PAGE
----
A recent study suggests that it is not only the excessive spending of the young and reckless that can lead to bankruptcy. Startling figures show that it is in fact the supposedly sound heads of the over-45s that are actually experiencing the greatest increase in the number of bankruptcies.
Between 2004 and 2008, the UK has seen a dramatic upswing in the number of individuals over 45 that are filing for bankruptcy. In this period, the number of people initiating bankruptcy procedures has risen from 10,600 to 23,800. That’s an increase of 124% in four years. The total number of bankruptcies in those four years has seen an increase of 89%, which is still a staggering jump but nowhere near the figure recorded by the over 45’s.
The reasons for this increase are varied but the main contributing factors would appear to be the effect of multiple marriages, such as increased divorce and remarriage rates, combined with the recent trend in plummeting house prices. These factors, although not solely the reserve of the over 45’s, have had a disproportionate effect on the financial security of those widely considered to be more ‘settled’. These figures, derived from research carried out by the Insolvency Service, have highlighted a substantial increase in the number of second and, in some cases, even third marriages. If we look back to 1980 we can see that one in ten of those people who were going through divorce proceedings had been part of a previous marriage that had also ended in divorce. Fast forward to 2007 and that figure had doubled, to one in five.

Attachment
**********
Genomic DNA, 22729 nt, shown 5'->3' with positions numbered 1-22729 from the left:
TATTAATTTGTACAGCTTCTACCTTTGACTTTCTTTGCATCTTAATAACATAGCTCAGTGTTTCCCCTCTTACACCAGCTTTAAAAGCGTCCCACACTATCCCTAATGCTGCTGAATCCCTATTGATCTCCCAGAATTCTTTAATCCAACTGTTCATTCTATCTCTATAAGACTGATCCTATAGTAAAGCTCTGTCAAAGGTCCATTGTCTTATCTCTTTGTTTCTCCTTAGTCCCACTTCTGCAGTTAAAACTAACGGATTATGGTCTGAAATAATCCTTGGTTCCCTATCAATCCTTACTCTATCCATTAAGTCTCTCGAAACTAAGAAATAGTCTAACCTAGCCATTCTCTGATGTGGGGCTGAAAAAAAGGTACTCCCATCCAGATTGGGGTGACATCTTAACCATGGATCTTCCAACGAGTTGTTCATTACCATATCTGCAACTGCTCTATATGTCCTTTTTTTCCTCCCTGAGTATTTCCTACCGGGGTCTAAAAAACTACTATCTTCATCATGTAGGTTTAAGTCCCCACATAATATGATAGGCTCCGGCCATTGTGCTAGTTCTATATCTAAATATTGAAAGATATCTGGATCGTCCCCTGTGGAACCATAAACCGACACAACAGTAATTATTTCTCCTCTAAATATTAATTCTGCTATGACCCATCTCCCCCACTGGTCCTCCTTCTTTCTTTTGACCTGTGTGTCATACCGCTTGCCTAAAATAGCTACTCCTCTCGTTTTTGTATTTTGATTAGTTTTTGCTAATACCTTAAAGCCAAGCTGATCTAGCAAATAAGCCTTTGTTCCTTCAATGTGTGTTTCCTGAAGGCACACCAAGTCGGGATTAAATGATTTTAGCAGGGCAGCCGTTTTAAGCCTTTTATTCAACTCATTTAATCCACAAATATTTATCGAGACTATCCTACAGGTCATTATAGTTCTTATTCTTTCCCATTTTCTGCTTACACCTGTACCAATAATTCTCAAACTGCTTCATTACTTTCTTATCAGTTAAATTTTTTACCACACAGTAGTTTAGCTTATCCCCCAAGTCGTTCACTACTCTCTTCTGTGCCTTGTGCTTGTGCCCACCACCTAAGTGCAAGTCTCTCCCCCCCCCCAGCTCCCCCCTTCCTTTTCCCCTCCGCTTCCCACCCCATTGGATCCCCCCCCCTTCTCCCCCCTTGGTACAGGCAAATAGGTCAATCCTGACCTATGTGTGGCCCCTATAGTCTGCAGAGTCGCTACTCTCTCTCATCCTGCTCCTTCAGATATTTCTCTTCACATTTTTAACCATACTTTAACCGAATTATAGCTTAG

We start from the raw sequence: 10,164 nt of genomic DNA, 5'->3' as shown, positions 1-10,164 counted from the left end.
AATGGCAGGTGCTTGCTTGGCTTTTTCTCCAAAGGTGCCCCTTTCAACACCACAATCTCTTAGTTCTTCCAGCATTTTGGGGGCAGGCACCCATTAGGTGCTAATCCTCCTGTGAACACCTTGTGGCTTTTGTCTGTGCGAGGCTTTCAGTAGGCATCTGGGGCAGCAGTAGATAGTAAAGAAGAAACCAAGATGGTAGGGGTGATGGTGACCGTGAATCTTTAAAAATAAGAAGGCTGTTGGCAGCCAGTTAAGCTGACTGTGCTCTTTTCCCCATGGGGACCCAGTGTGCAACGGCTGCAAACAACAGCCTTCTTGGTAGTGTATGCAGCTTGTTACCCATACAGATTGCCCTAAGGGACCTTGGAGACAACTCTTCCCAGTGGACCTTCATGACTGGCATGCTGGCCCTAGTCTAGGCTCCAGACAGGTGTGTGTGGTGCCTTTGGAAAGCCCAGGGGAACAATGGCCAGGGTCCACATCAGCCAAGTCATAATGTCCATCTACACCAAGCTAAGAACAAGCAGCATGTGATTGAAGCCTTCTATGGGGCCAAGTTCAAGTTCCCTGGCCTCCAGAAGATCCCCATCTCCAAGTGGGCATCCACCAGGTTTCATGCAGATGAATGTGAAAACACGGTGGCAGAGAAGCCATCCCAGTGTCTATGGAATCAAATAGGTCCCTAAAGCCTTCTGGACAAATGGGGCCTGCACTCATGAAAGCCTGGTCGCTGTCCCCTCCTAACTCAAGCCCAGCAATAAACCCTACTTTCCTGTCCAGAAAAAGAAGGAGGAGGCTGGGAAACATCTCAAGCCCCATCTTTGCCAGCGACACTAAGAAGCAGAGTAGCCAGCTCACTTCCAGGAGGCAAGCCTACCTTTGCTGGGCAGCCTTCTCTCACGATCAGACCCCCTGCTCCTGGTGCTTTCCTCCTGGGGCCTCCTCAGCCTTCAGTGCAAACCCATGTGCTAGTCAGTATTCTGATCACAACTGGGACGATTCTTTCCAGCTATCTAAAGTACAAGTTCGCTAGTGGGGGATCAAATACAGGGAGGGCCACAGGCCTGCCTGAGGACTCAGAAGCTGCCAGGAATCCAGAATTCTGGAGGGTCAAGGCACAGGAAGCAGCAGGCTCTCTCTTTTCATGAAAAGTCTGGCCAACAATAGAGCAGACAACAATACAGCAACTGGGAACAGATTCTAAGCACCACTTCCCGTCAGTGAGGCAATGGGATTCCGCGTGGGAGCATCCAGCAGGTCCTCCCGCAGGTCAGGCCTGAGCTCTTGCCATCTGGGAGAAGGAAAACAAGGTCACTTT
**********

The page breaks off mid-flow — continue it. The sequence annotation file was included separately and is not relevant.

So, there may well be additional numbers of children and ex-wives or ex-husbands that also need their financial support. People might well find themselves in a situation where they are contributing to the mortgage repayments for their ex-partner’s home, paying for child care and covering maintenance costs of their first marriage at the same time as supporting their new family, be that by paying a second set of school fees, a second mortgage or any other duplicate outgoings.
Exacerbating this added expense is the recent drop in house prices. Many of those who would have previously exploited the equity in their homes in times of finance difficulty are now finding that they simply don’t have the stake necessary to remortgage.
There are other finance streams open to those people who find themselves in this difficult situation. If you find yourself in this predicament, talk to a dedicated debt advisor as soon as problems manifest. You’ll find that your creditors could be willing to come to an understanding with repayment schedules and alternatives if you are open with them. There are alternatives to bankruptcy, like an Individual Voluntary Agreement, or IVA, so get advice about the best course of act ion for you.